On the other hand, when the polarity judgment circuit 91 judges that the polarity of the DCT coefficient is negative or zero, the output of the polarity judgment circuit closes the fifth AND gate 94 and opens sixth AND gate 95. This feeds the output of the -1 subtractor 93, i.e., the DCT coefficient from which one has been subtracted, to the fourth AND gate 65 via the sixth AND gate 95 and the OR gate 96.

The fourth AND gate 65 feeds the parity-inverted, magnitude-increased DCT coefficient from the magnitude increasing circuit 90 to the second AND gate 68 in response to the processing request signal REQ1. When the comparator 62 determines that the DCT coefficient received on the path RDATA is the DCT coefficient whose parity may be inverted, the DCT coefficient is fed from the magnitude increasing circuit to the IDCT circuit 15 (FIG. 10A) in the manner described above with reference to FIG. 11. On the other hand, when the fourth embodiment of the parity inverter shown in FIG. 17 receives no processing request signal REQ1, the DCT coefficient whose parity may be inverted is fed to IDCT circuit 15 unchanged.

When the sum of the DCT coefficients is to be oddified, the fourth embodiment of the parity inverter 28 shown in FIG. 17 feeds to the IDCT circuit 15 the DCT coefficient whose parity has been inverted by adding one to it when its polarity is positive, and feeds to the IDCT circuit 15 the DCT coefficient whose parity has been inverted by subtracting one from it when its polarity is zero or negative. This processing inverts the parity and increases the magnitude of the DCT coefficient whose parity is inverted, and oddifies the sum of the DCT coefficients.

The parity inverters 28 shown in FIGS. 11, 13, 15 and 17, and the parity inverters operating in accordance with the flow charts shown in FIGS. 9, 12, 14, and 16 may be modified to oddify the sum of the DCT coefficients by changing the parity of a DCT coefficient other than the last non-zero DCT coefficient read out by the zigzag scan. For example, in a two-dimensional 8×8 DCT transform, the parity of one of the DCT coefficient of the DC component, the DCT coefficient of the (7, 7) component, i.e., the highest-frequency component, the DCT coefficient of the (7, 0) component at the upper-right corner, or the DCT coefficient of the (0, 7) component at the lower-left corner may be changed. Since, in particular, the DCT coefficient of the (7, 7) component, which is the highest-frequency component has a small influence on the picture quality, this component is particularly suitable for being the coefficient whose parity may be changed.

In the parity inverters shown in FIGS. 11, 13, 15, and 17, alternative DCT coefficients may be selected as the DCT coefficient whose parity may be changed by substituting the address of the DCT coefficient for the address EOB_{--} adrs fed into the comparator 62. Alternatively, if the parity of the DCT coefficient of the highest-frequency component is to be changed, the readout counter 61 and the comparator 62 may be omitted, and the memory full signal FULL may be used to identify the DCT coefficient of the highest-frequency component as the DCT coefficient whose parity may be changed.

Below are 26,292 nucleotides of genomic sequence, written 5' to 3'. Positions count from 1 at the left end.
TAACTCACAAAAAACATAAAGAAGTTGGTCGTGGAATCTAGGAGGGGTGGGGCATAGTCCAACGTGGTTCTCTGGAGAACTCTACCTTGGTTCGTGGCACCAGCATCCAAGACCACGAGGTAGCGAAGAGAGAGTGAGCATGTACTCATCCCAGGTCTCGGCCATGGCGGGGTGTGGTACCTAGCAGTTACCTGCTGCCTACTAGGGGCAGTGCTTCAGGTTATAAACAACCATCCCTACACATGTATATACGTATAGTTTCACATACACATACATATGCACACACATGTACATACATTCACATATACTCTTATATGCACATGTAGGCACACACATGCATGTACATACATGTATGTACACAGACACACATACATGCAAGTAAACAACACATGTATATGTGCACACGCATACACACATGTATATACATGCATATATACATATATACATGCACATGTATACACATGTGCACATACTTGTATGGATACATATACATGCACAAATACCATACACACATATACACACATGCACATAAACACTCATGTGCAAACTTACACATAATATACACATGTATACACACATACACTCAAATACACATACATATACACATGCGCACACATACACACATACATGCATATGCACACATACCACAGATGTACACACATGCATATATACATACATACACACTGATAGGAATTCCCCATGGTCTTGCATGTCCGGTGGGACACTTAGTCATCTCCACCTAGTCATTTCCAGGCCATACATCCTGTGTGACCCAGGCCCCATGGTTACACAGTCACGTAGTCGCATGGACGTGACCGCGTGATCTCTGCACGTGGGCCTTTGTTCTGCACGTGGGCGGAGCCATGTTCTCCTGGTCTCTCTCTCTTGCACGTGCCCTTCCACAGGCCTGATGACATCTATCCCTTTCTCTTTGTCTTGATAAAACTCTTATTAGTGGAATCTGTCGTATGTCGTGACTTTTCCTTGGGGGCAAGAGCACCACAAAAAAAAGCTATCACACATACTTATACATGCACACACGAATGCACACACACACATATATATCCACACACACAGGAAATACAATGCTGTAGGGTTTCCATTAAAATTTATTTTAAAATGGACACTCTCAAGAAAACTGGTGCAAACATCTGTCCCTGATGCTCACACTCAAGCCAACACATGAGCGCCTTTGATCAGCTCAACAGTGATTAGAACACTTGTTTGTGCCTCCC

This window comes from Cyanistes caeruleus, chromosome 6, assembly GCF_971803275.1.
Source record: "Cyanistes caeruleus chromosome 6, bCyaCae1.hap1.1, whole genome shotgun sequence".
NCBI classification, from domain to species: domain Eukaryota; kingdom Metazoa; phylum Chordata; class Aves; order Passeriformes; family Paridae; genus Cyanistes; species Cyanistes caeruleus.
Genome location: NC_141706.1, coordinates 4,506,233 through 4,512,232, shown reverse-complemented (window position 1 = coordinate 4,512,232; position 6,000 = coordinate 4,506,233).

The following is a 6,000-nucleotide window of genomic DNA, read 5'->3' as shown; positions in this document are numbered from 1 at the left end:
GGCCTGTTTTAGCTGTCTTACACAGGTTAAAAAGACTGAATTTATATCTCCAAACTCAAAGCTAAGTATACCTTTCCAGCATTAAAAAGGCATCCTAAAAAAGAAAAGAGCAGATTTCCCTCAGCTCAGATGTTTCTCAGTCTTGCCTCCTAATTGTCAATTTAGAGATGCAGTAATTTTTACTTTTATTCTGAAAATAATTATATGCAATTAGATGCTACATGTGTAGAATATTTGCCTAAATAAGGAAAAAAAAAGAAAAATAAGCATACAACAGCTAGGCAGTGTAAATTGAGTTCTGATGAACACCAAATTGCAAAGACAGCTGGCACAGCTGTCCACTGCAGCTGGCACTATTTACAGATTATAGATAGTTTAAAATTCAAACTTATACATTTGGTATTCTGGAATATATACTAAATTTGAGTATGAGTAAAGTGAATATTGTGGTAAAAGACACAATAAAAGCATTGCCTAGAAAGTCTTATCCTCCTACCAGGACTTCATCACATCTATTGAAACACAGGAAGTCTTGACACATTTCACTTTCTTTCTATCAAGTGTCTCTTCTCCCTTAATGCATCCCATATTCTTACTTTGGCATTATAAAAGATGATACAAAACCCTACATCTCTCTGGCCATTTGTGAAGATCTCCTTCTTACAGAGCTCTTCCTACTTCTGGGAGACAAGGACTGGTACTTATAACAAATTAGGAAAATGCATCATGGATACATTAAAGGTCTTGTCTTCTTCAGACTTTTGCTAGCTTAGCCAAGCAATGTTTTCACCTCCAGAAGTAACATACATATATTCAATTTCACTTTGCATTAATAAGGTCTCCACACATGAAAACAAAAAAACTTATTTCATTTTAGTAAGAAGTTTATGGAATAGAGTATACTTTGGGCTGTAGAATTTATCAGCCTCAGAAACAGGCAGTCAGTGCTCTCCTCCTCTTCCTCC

In a further alternative, the sum oddifying circuits 14 shown in FIGS. 6, 8, 10A, and 10B may determine the sum of specific DCT coefficients, for example, the DCT coefficients of the (0, 0) component, the (4, 0) component, the (0, 4) component and the (4, 4). Then, the sum oddifying circuit would carry out a parity inversion operation to make the sum of the specific DCT coefficients an odd number. FIG. 18 shows a variation on the sum oddifying circuit 14 shown in FIG. 8. In this, the sum of specific DCT coefficients is determined to determine whether parity inversion is necessary. Elements in the circuit shown in FIG. 18 corresponding to those in the circuit shown in FIG. 8 are indicated by the same reference numerals, and will not be described again here.

In the sum oddifying circuit shown in FIG. 18, the selector 51 interrupts the line between the inverse quantizer 13 and the accumulator 23A. The selector 51 also receives from the counter 20 the count value coeff_{--} adrs, which indicates the number of DCT coefficients in the block that have been received from the inverse quantizer 13.

In response to the count value coeff_{--} adrs received from counter 20, the selector 51 determines whether or not each DCT coefficient received from inverse quantizer 13 is one of the specific DCT coefficients, and is therefore to be included in the sum determined by the accumulator 23A. Thus, for example, the selector determines whether the count value coeff_{--} adrs is a value corresponding to the (0, 0) component, the (4, 0) component, the (0, 4) component or the (4, 4) component. When the selector 51 determines that the DCT coefficient is one of the specific DCT coefficients, it delivers the DCT coefficient to the accumulator 23A. Accordingly, the sum oddifying circuit shown in FIG. 18 determines the sum of a set of specific DCT coefficients in the block, and, if the parity of the sum is even, changes the parity of at least one of the DCT coefficients to make the sum an odd number. The sum oddifying circuit shown in FIG. 18 then feeds the block of parity-adjusted DCT coefficients to the IDCT circuit 15.